How to make your vocation your vacation …

Liz at Hotham 2015

One of the lodge manager stalwarts at Mt Hotham is Liz Hanger. In her third season now, it is hard to believe her initial reaction to a suggestion of working in a ski resort was – “oh … I think I’m passed that!” Instead she has done just that, turning her new vocation into her vacation.

Planting the seed

One day while skiing at Whistler, Liz was chatting to a stranger on the chair lift.  She mentioned that she had worked at Falls Creek for two seasons years earlier.  She also had six month’s leave in the following year.  Funny how someone who doesn’t know you can listen to you and join the dots for you in a revealing way.  Their suggestion?  Why don’t you go and work at the snow again?

She thought she was passed it!  Her memories of the Falls Creek time were very different – she was younger and in with the party crowd.

However, the idea once planted, started to grow.  Sometime later, back in Australia she started to browse the resort websites … just to see what was happening up at the snow.  And then … voilà!  Listed was a job on the Hotham website for a lodge manager at McMillan.  There was the job for her!

The secret of success is making your vocation your vacation.
~Mark Twain

Liz loves skiing and the snow.  This season she has already clocked up more than 80 days on snow. So it has been no hardship for her to be doing this job for three years now. In fact, she loves it! But how does she manage it financially?

Anticipating the seasons

As a secondary teacher with lots of experience, Liz started off this endeavour while on long service leave.  Fortunately her employer has been very flexible.  She was able to extend her absence from school as leave without pay and have three terms off.  It worked for the school she worked at as well as they were generally overstaffed but needed her in fourth term.

The next year was the same with leave organised that coincided with a staff absence.  This year – they are still overstaffed at school so Liz was required to take a whole year.  She has been a little more daring this time – taking it all as’leave without pay”.  The reason? She wants to see how much money she really needs to live.  Or, how much she could earn without having to rely on her long service leave.

Casual teaching has supplemented her income, and she has converted some dividend reinvestment schemes to cash payments.  Liz rents out her house to supplement her income as well.  She is hoping to live on $30,000 this year.

Reaping the benefits

Often benefits are very subjective, so I was interested in what Liz sees as the benefits from this lifestyle.  For her the main thing is being out of a high pressure job and having variety in her year.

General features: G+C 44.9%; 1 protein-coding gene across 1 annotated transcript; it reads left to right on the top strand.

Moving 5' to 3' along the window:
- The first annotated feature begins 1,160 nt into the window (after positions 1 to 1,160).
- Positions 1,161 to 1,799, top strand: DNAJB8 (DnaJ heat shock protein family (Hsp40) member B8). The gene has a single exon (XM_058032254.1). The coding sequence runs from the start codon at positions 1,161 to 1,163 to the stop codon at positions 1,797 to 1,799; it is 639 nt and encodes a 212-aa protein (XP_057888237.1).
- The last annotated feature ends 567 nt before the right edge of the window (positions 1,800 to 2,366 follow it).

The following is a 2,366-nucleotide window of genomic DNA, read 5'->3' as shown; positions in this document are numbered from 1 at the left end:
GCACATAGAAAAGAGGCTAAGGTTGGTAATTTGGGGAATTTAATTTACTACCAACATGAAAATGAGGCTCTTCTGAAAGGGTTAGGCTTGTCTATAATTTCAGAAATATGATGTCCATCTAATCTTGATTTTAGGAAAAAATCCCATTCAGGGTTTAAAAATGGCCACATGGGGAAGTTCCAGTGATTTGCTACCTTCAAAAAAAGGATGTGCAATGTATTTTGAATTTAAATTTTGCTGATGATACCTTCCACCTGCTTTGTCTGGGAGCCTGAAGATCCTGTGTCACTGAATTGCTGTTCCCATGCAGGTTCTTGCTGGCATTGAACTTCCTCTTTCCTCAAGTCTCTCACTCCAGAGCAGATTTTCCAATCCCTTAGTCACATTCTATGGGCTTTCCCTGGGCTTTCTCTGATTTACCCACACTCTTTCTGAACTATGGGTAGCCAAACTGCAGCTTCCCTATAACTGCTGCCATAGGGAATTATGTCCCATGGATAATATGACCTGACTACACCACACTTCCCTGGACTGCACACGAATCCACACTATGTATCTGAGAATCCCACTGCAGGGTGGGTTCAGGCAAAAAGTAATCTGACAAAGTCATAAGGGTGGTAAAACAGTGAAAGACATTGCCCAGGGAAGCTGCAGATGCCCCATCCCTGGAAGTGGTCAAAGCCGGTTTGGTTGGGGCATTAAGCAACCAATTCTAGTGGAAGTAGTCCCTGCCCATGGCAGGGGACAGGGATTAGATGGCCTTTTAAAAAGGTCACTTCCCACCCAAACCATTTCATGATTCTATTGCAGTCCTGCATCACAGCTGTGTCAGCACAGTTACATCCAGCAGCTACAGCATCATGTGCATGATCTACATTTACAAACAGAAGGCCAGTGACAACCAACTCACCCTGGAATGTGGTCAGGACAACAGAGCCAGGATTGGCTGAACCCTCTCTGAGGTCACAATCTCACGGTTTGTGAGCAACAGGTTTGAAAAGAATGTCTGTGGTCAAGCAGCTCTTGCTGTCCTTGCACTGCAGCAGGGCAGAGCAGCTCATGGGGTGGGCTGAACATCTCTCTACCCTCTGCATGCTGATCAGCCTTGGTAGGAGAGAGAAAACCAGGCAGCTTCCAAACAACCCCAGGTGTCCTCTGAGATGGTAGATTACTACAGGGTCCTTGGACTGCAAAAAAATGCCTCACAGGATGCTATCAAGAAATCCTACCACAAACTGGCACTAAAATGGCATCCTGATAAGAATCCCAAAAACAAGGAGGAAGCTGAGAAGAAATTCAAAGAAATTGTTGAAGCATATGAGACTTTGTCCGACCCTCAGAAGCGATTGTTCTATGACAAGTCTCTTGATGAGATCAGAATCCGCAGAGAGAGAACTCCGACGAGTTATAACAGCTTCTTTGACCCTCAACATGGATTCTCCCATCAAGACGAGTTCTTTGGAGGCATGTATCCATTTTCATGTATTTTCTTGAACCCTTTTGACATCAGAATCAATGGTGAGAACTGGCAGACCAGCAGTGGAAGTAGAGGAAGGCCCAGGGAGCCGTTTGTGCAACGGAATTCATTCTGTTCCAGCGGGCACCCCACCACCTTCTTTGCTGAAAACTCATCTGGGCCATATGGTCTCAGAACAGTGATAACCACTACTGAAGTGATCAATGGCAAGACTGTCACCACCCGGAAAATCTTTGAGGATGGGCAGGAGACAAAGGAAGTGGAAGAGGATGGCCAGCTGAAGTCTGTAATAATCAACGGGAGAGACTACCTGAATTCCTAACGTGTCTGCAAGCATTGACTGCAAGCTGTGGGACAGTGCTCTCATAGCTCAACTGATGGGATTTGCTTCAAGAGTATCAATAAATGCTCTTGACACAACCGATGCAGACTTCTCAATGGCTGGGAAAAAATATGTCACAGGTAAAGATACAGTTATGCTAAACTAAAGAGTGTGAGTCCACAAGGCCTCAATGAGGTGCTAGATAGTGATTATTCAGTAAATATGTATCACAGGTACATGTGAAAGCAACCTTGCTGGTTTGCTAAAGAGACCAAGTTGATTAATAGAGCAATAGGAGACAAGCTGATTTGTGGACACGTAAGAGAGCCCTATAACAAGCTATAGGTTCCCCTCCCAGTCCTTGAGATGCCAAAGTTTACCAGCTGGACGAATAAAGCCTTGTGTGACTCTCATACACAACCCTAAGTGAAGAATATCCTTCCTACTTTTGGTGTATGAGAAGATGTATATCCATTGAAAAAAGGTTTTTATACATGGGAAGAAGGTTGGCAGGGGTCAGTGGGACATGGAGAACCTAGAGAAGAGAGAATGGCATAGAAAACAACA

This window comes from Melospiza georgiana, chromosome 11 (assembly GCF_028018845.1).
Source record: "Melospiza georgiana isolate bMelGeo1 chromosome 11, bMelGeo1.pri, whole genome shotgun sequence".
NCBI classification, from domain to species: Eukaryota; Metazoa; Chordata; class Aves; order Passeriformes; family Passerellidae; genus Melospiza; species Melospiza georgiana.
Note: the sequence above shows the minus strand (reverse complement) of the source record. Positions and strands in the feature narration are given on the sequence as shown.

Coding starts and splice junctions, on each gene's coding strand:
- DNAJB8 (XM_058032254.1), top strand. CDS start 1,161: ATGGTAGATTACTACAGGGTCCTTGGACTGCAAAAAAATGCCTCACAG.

One of the other benefits is the people that Liz meets.  There’s a range of people working on the mountain who have done different things and are now managing lodges or working up at the ski school.  She meets a whole range of people who have done different things.  They vary in ages across staff and guests.

Liz encourages others to have a go at the snow life.  She’s advised people on what’s important for jobs in the region and encourages students to try something different. Apollo Bay (where she worked) is a great little town near the beach.  She warns that sometimes locals can get caught in those little places.  At the school they used to take students to the snow, to experience a different environment.  Quite a few of their students have come back to the snow, many to work.

Liz is encouraged when she sees students try something different.  She had one student who came up and worked in a kitchen in the resort and then went back to Apollo Bay and started an apprenticeship as a chef.

Managing the lifestyle

By managing this lifestyle change Liz knows she needs to be organised.  She likes to know what she will be doing a year in advance.  That means planning a ski trip overseas in January then working in the NT, followed by the Victorian snow season and some casual teaching. It’s flexible, yet not. She found this year she needed to devote more time to sourcing casual teaching because she doesn’t like sitting around doing nothing.

Was she looking for a break from teaching? Yes, but just a break.  She still likes teaching and being able to do some casual work means she is not out of the education loop.  Being in a school that offers short-term leave replacements is ideal.  And she has acquired a taste for this diversity in her lifestyle and is reluctant to take a full time teaching gig again.

I was curious to know if having a break from her profession, gave her a different perspective on it.  It seems that she is easily pulled back into the system.  She did a few casual days before the ski season.  Realising she could make a difference there and could teach those kids, but knowing she wouldn’t be back the next week she found sad. I guess you take this girl out of teaching but not teaching out of this girl!

Same time next year?

Liz will be back in the snow again next year.  She has organised her year in advance, but suggests “we’ll see what happens after that … ”

One comment, add yours.


Wonderful to read about Liz’s journey. Very inspiring.

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